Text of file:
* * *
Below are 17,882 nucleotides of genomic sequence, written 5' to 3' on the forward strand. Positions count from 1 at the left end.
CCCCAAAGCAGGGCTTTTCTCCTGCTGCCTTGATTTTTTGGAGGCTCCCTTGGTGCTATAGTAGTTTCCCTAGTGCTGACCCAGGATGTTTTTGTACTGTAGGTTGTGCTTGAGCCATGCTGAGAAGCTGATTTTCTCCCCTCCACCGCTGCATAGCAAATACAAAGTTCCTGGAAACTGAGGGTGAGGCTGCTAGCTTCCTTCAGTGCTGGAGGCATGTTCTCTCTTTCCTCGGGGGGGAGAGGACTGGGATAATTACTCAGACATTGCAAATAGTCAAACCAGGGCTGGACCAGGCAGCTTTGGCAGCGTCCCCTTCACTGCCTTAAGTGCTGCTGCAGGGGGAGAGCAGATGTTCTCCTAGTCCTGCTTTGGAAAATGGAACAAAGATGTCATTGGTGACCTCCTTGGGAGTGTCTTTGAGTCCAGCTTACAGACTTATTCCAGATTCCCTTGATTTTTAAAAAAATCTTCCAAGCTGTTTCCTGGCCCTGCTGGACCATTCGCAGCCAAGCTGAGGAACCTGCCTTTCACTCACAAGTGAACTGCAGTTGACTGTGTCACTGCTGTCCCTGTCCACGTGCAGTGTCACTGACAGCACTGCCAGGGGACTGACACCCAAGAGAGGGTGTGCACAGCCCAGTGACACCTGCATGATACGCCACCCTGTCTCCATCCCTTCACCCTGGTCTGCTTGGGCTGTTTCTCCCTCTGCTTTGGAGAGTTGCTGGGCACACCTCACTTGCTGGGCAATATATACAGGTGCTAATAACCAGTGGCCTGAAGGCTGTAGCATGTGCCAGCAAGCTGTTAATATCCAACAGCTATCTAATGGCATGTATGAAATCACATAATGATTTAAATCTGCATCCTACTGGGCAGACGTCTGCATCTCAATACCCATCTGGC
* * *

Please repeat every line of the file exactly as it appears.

Below are 17,882 nucleotides of genomic sequence, written 5' to 3' on the forward strand. Positions count from 1 at the left end.
CCCCAAAGCAGGGCTTTTCTCCTGCTGCCTTGATTTTTTGGAGGCTCCCTTGGTGCTATAGTAGTTTCCCTAGTGCTGACCCAGGATGTTTTTGTACTGTAGGTTGTGCTTGAGCCATGCTGAGAAGCTGATTTTCTCCCCTCCACCGCTGCATAGCAAATACAAAGTTCCTGGAAACTGAGGGTGAGGCTGCTAGCTTCCTTCAGTGCTGGAGGCATGTTCTCTCTTTCCTCGGGGGGGAGAGGACTGGGATAATTACTCAGACATTGCAAATAGTCAAACCAGGGCTGGACCAGGCAGCTTTGGCAGCGTCCCCTTCACTGCCTTAAGTGCTGCTGCAGGGGGAGAGCAGATGTTCTCCTAGTCCTGCTTTGGAAAATGGAACAAAGATGTCATTGGTGACCTCCTTGGGAGTGTCTTTGAGTCCAGCTTACAGACTTATTCCAGATTCCCTTGATTTTTAAAAAAATCTTCCAAGCTGTTTCCTGGCCCTGCTGGACCATTCGCAGCCAAGCTGAGGAACCTGCCTTTCACTCACAAGTGAACTGCAGTTGACTGTGTCACTGCTGTCCCTGTCCACGTGCAGTGTCACTGACAGCACTGCCAGGGGACTGACACCCAAGAGAGGGTGTGCACAGCCCAGTGACACCTGCATGATACGCCACCCTGTCTCCATCCCTTCACCCTGGTCTGCTTGGGCTGTTTCTCCCTCTGCTTTGGAGAGTTGCTGGGCACACCTCACTTGCTGGGCAATATATACAGGTGCTAATAACCAGTGGCCTGAAGGCTGTAGCATGTGCCAGCAAGCTGTTAATATCCAACAGCTATCTAATGGCATGTATGAAATCACATAATGATTTAAATCTGCATCCTACTGGGCAGACGTCTGCATCTCAATACCCATCTGGC